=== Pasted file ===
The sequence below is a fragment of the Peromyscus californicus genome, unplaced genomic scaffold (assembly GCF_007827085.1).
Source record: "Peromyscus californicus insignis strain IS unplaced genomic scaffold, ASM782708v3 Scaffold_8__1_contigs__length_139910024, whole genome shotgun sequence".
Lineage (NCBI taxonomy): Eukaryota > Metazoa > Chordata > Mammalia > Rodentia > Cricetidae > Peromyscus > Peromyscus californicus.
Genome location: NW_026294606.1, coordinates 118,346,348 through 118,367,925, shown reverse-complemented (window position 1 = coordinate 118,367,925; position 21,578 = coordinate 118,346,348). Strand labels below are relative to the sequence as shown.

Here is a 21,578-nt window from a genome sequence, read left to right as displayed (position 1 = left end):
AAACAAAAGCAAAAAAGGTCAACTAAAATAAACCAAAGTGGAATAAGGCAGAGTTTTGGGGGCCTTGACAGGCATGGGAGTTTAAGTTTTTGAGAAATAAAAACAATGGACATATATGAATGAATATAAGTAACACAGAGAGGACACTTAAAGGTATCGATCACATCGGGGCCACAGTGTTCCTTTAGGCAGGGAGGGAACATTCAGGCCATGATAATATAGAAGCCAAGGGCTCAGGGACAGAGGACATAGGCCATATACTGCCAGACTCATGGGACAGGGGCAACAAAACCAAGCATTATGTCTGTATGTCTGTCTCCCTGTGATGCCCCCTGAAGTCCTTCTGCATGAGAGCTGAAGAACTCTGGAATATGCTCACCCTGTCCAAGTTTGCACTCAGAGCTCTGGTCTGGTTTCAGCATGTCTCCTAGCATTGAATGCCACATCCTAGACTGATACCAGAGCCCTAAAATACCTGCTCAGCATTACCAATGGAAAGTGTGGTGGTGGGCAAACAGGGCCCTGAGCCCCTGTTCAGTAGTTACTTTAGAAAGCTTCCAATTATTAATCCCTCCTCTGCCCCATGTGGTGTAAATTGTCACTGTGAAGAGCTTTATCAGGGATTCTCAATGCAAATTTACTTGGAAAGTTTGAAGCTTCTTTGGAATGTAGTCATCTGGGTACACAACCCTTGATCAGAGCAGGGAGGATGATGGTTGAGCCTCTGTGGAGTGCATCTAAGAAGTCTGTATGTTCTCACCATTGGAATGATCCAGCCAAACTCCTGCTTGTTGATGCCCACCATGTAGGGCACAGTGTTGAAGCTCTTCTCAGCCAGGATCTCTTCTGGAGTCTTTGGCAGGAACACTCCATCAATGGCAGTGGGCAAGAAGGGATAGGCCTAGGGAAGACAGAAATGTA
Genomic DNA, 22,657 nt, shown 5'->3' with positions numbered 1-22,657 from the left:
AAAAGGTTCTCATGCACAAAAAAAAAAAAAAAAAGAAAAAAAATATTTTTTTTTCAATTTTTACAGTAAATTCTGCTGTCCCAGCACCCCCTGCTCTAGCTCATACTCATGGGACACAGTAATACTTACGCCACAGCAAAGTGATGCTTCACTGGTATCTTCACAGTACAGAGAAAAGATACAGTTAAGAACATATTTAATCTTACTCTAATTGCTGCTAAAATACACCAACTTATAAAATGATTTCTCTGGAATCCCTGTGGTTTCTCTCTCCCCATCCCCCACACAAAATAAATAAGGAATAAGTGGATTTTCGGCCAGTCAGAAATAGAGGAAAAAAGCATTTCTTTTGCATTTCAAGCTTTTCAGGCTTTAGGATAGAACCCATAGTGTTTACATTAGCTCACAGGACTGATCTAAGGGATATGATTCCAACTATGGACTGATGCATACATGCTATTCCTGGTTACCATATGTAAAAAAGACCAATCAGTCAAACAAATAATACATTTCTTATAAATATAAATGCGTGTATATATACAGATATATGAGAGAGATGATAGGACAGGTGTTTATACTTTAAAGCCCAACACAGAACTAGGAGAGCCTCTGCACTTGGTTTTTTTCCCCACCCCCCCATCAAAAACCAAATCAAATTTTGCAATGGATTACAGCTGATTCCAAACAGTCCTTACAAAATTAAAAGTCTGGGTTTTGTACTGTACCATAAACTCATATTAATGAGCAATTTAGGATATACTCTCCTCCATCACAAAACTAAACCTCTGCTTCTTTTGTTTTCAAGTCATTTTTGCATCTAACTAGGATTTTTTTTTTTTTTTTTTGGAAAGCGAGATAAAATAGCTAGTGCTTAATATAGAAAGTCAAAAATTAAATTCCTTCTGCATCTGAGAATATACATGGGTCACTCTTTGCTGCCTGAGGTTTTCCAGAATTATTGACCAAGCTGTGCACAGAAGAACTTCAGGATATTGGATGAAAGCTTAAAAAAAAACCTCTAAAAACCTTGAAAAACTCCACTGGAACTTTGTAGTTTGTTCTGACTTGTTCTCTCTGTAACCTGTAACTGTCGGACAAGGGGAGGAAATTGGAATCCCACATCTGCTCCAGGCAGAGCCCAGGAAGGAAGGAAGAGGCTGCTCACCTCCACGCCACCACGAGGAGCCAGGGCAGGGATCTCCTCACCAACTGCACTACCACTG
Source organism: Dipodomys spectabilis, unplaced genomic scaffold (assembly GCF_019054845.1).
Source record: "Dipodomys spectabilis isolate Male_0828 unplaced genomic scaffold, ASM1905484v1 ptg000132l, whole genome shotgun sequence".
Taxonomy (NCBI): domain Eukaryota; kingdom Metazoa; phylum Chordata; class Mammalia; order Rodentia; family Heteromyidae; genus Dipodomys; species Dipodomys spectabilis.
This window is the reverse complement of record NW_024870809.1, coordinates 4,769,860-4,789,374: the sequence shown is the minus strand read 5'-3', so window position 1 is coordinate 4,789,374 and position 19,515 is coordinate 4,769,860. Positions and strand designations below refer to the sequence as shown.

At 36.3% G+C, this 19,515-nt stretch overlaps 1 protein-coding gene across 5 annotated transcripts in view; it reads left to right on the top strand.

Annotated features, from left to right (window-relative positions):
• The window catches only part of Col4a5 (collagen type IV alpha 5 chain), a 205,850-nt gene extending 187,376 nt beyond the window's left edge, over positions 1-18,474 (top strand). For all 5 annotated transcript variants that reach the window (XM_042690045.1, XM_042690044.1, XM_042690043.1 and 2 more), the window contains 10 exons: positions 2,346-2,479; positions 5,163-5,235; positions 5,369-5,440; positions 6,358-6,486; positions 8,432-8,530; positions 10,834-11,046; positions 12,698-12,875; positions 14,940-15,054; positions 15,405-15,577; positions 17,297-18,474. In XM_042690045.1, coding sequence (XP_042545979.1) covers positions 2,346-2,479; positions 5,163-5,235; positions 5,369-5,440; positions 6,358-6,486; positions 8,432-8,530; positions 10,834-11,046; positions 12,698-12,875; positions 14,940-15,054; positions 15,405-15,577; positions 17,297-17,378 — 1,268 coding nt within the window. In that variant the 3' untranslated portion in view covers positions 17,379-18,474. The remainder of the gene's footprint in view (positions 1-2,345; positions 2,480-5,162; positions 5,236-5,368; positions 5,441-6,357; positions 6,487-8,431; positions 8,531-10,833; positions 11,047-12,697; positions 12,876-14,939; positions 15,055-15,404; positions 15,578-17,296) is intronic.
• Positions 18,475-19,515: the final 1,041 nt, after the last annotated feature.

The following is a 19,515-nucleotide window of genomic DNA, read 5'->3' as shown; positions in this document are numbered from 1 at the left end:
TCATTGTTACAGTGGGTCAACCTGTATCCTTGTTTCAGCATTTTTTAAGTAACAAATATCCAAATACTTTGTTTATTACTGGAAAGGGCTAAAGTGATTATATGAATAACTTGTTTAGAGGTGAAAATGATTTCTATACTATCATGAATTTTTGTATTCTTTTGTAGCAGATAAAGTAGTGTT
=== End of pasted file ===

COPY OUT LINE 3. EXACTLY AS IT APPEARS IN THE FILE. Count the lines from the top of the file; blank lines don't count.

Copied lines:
Lineage (NCBI taxonomy): Eukaryota > Metazoa > Chordata > Mammalia > Rodentia > Cricetidae > Peromyscus > Peromyscus californicus.